• Tevene is a fully living language in the Imperium, however. It’s not a “dead” or purely academic language like modern-day Latin.
  • Using Tevene phrases as “flavor” in conversation is considered a sign the speaker is well-educated and probably belongs to the upper class.
  • The name of the language is Tevene. Any reference to “Tevinter” as the name of the language should be interpreted as either in-character ignorance or out-of-character oversight on the part of BioWare’s editors.
  • Despite Tevene’s association with the upper class, Tevinter natives of all social classes pick up some variant of Tevene. It’s not clear to what extent the less well-educated Soporati and slaves are considered “fluent” in Tevene.
  • Speculation: There are two dialects of Modern Tevene – Classical and Vulgar. The upper class Altus and Laetan learn Classical Tevene, the “high” or “literary” dialect of the language. Soporati and slaves learn Vulgar Tevene, the “low” or “vernacular” dialect.
  • In addition to the modern dialect of Tevene, there’s also Ancient Tevene, which is no longer spoken at all. It’s a purely academic language. Only mages who pursue an advanced education at a Circle of Magi learn Ancient Tevene, either for the study of historical linguistics or for its applications to magical research.

Expect more from me on this subject soon, and if you haven’t already, check out my work on Project Tevene and the Thedas Language Project!

Tagging a few people who I know will be particularly interested in these revelations about Tevene: @bunan-tsokolatte@fenxshiral@bisexualskitter@theprof739

Reblog this with a photo of your cat.

quinnlocke:

warsonghold:

fleshwerks:

I am having a night so bad I have chest pain and had to take a sleeping pill to knock myself out. I wish to wake up to cats.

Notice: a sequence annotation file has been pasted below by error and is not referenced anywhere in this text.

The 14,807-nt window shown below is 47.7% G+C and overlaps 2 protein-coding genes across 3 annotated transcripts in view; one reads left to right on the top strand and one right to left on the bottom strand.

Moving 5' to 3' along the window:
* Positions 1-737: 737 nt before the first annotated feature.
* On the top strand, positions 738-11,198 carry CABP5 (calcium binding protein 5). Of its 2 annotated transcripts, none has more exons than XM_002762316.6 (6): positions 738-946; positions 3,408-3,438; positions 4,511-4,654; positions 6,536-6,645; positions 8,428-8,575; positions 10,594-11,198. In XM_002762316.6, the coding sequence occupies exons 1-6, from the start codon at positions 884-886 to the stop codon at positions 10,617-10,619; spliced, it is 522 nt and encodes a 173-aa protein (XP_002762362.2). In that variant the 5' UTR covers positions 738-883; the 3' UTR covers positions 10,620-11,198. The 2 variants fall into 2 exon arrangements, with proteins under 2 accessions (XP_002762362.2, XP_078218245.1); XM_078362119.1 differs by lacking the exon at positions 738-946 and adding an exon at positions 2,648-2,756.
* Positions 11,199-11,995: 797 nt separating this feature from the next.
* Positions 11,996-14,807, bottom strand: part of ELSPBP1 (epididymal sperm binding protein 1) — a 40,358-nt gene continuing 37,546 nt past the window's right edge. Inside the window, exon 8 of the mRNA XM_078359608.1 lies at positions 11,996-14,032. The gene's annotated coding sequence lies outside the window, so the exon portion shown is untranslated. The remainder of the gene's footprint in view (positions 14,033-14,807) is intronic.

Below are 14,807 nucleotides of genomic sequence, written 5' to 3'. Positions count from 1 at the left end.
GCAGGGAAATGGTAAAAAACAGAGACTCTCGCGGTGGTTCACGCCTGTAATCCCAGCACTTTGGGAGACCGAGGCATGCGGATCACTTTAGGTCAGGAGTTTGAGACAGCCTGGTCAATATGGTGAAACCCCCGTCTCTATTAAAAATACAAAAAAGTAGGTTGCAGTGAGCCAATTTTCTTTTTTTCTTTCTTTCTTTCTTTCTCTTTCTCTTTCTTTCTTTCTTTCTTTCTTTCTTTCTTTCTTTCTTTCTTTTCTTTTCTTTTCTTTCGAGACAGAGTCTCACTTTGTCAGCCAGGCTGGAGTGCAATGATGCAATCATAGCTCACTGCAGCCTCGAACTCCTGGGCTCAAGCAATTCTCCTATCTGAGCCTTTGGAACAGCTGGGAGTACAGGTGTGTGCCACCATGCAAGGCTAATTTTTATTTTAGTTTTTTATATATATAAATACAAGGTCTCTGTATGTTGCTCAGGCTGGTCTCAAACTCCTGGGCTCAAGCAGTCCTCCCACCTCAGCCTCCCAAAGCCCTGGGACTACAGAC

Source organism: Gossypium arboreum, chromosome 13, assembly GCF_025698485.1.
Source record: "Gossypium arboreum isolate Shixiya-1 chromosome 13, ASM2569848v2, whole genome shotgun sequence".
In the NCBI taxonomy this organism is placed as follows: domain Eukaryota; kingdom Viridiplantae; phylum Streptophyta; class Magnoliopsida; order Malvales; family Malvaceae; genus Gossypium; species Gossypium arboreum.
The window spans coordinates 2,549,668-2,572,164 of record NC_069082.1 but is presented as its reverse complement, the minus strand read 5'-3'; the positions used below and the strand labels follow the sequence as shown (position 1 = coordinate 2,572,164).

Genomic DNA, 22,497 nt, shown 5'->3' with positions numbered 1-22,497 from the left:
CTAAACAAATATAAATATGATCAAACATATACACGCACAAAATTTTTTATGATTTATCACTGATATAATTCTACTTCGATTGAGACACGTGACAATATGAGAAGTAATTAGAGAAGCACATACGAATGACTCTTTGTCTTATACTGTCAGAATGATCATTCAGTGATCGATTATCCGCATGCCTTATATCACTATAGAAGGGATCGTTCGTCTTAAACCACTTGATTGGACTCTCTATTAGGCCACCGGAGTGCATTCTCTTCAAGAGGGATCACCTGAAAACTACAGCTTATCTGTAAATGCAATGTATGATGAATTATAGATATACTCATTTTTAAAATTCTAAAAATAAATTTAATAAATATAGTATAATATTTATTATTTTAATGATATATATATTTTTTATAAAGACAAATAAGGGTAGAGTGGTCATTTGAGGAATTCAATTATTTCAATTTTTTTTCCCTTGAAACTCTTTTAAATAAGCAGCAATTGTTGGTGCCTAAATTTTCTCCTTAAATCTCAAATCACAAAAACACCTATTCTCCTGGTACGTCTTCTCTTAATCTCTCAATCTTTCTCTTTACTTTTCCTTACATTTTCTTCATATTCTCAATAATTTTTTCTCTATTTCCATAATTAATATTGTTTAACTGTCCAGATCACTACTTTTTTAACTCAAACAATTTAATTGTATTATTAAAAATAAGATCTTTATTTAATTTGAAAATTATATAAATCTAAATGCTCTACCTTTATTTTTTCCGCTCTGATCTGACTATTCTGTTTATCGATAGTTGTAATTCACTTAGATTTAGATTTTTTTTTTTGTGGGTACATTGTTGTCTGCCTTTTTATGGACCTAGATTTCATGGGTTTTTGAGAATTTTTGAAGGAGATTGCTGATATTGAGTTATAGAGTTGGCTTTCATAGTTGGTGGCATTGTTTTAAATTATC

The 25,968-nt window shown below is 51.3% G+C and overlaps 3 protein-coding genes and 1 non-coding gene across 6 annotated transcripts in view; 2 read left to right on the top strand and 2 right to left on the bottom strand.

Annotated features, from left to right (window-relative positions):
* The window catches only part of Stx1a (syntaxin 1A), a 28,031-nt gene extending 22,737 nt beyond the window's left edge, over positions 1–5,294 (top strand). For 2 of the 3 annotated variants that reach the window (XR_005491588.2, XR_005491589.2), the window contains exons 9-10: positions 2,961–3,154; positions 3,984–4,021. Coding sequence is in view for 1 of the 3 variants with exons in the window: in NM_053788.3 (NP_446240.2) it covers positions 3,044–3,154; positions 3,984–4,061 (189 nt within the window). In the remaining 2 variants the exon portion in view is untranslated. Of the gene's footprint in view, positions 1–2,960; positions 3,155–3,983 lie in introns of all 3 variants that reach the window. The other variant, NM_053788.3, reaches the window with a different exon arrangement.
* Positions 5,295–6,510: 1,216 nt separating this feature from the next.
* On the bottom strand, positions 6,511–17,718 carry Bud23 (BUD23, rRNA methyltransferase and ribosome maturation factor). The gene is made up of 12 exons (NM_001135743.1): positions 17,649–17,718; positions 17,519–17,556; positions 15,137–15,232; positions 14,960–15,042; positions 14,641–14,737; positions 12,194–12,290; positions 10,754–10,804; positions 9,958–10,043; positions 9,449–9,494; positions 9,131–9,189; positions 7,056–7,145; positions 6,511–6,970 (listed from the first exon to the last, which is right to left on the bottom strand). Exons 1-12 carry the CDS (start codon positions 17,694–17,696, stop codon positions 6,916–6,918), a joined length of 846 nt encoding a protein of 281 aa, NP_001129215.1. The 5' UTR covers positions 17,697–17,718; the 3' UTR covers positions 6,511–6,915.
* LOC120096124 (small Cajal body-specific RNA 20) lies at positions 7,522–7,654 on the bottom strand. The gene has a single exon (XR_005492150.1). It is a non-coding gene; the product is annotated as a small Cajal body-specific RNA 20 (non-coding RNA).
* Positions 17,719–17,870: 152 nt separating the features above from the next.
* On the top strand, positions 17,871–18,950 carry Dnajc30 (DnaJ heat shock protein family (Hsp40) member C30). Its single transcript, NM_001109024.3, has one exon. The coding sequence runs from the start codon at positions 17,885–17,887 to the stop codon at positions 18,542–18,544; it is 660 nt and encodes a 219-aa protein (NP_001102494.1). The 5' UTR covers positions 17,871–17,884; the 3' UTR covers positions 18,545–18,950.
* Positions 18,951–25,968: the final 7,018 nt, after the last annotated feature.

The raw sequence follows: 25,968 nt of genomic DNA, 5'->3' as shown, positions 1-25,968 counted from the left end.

And here’s my cat’s entire tag, full of photos and videos

This is Lily. She’s actually my parents’ cat; well, to be precise, she’s a stray that frequents feeding time at their house whom I’ve been trying to tame when I visit them.

And she just had kittens in their garage. TIME TO VISIT!

trovia:

shadowedhills:

genginger:

voltisubito:

hoo boy, here comes some serious talk about fandom mentality.

I feel like there’s a huge failing on readers’ parts to communicate to fic authors how much they appreciate their works or how much it affects them, unless the fic is “fandom famous” for some reason. sometimes it gets translated into demands (which are awful literally do not demand updates from an author ever).

more often than not, it gets translated into silence, and coming from a writer, the silence is probably the worst. you never know if they like it, you never know what the reader actually thinks about it. or even if they read it at all. and it’s… heartwrenching, and nervewracking and you start constantly questioning yourself and wondering if you’re actually good enough or if you belong. and you start comparing yourself. to the people who are popular, to the people with huge followings, to the people who get questions and art and compliments up the wazoo. and you start wondering if you should have bothered writing at all. in some cases you start begging. and in some cases, you do worse.

and it’s terrible. a writer shouldn’t have to beg. a writer shouldn’t have to only get attention when they’re frustrated or upset. a writer shouldn’t have to doubt themselves every time they pick up a pen or open their laptop. a writer should never feel so unimportant that they consider deleting their work–and do. and then be subjected to questions of why they deleted it.